After a very drizzly weekend, we are getting a little break in the weather. But the forecast is for more of the same this week. I can't remember a colder and wetter summer except the one when my Daughter, H, was turning 14. That was 20 years ago! I can't even believe I am old enough to say I remember something that long ago when my daughter was that old! Does that make sense? Time has a way of catching up to you.
Anyway, she was turning 14, and had planned her birthday party at this beautiful little lake nearby. All of her Junior High friends would be there and we planned on having a day of swimming, picnicking and roasting a few weenies and marshmallows.
But the day turned out to be cold and misty and the party ended early with shivering friends and purple lips.
And we all remembered it as the 'coldest summer ever'.
But today is semi-sunny and I took a little Summer Walk-About this morning. I plan on going out again later to do some work out in the 'underbrush'. Because you see, this year I have given up on trying to keep things orderly. The wet weather has created rampant growth and I can't keep up. So I am going to work on the only place I have been working on all summer, the tall grass invading my back shrub bed. Pulling blades of grass is no fun. But it has to be done. These are blades of grass on steroids, growing 7 feet tall, so they are easy to find. I have pulled them 5 times already this year. I feel like maybe I am starting to win!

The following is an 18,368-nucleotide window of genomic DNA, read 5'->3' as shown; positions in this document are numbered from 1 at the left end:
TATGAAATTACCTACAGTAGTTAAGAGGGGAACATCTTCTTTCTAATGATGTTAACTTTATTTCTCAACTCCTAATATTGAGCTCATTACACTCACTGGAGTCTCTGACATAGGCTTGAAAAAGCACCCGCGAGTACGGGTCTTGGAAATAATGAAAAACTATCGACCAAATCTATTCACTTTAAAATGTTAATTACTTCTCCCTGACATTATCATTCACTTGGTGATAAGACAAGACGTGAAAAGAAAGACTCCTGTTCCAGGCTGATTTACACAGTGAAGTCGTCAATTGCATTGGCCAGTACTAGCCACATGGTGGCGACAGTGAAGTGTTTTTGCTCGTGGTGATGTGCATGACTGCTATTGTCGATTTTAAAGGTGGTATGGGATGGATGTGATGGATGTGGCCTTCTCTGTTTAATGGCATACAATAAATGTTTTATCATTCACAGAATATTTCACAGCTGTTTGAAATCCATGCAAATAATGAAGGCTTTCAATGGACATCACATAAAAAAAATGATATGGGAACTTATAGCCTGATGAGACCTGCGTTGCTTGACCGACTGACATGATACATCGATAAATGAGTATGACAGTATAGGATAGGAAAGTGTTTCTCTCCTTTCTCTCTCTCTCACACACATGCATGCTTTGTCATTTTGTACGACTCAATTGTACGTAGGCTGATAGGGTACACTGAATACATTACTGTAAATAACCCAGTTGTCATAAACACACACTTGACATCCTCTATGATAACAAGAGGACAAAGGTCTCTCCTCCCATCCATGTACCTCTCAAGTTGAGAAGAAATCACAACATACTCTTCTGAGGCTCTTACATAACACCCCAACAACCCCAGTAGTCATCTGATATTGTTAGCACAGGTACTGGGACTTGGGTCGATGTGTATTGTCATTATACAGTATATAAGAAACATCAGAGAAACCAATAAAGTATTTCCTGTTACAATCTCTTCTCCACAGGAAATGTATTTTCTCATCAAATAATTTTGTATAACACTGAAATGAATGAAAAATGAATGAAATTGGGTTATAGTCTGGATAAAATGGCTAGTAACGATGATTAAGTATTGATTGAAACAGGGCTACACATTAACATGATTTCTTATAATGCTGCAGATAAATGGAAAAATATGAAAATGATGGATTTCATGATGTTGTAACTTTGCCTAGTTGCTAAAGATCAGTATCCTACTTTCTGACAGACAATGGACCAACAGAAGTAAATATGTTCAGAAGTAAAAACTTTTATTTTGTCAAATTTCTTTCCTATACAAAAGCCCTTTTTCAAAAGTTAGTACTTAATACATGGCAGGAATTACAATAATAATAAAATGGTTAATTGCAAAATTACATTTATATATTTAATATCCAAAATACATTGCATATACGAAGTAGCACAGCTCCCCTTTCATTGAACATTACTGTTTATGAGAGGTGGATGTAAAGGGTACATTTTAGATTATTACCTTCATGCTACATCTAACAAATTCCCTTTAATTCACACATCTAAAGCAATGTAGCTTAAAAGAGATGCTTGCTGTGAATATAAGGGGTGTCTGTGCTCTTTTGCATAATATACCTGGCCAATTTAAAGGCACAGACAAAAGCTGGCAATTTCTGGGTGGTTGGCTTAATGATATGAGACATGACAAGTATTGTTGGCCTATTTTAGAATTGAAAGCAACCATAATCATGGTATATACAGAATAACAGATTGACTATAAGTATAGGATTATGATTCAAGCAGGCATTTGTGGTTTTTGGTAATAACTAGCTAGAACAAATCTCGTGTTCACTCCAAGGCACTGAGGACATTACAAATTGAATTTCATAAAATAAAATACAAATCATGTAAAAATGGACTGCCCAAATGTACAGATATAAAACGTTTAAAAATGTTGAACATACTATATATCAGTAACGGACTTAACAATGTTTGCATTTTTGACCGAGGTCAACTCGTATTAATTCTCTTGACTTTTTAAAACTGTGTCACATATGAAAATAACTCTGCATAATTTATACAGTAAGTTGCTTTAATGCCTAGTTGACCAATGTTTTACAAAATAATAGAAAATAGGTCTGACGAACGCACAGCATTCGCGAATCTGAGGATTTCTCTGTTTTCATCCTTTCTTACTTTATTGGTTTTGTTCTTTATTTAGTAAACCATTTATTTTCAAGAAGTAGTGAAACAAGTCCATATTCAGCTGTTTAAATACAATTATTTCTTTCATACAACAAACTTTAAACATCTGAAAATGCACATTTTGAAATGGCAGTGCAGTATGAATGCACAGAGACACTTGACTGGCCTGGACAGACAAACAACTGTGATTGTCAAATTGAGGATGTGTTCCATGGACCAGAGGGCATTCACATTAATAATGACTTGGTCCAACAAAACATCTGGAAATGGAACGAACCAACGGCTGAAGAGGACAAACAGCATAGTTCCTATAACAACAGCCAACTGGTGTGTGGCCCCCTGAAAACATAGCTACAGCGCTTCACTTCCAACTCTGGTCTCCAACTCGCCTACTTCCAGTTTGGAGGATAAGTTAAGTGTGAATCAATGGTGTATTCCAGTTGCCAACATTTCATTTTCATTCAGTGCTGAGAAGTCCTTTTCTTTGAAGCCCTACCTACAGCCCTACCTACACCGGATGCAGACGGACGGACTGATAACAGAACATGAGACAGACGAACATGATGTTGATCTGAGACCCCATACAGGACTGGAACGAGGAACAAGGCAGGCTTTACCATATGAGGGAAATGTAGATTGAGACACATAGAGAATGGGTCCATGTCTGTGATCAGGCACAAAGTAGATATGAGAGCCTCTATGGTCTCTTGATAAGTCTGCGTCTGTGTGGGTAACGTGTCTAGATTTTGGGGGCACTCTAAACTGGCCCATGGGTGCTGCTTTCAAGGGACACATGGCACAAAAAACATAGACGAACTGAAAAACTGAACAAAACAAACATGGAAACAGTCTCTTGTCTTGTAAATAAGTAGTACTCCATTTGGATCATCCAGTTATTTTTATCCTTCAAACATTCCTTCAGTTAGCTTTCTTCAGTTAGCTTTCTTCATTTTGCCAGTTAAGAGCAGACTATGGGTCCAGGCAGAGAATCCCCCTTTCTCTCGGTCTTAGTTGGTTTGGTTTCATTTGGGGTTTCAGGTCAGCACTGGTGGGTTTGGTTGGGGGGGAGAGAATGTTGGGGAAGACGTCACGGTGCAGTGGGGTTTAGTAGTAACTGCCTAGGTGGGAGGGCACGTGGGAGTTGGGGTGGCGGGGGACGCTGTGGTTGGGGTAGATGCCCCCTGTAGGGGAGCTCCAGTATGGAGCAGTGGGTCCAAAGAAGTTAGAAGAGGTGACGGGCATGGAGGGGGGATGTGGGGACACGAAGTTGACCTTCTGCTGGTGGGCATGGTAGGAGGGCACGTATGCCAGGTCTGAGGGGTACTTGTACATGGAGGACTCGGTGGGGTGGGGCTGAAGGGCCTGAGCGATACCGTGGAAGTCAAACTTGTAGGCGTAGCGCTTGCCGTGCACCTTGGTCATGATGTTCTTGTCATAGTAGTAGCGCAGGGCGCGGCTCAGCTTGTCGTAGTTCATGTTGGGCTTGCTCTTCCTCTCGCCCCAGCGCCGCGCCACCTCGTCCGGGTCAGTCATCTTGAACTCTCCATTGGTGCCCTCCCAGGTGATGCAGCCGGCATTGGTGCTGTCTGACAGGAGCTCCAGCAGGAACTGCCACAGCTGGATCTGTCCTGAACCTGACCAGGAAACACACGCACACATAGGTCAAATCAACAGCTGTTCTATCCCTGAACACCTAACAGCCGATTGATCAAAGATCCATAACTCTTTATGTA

This is the view of the house from my parking area. This side of the house is where my living room looks out from. The 'girl's room', turned sewing room is upstairs. It gets morning sunshine.
These blue hydrangeas are growing just past the chimney along side the stairs to my deck. The very snowy winter took a toll on all of my hydrangea's this year and I lost several. But these are sheltered and doing fine.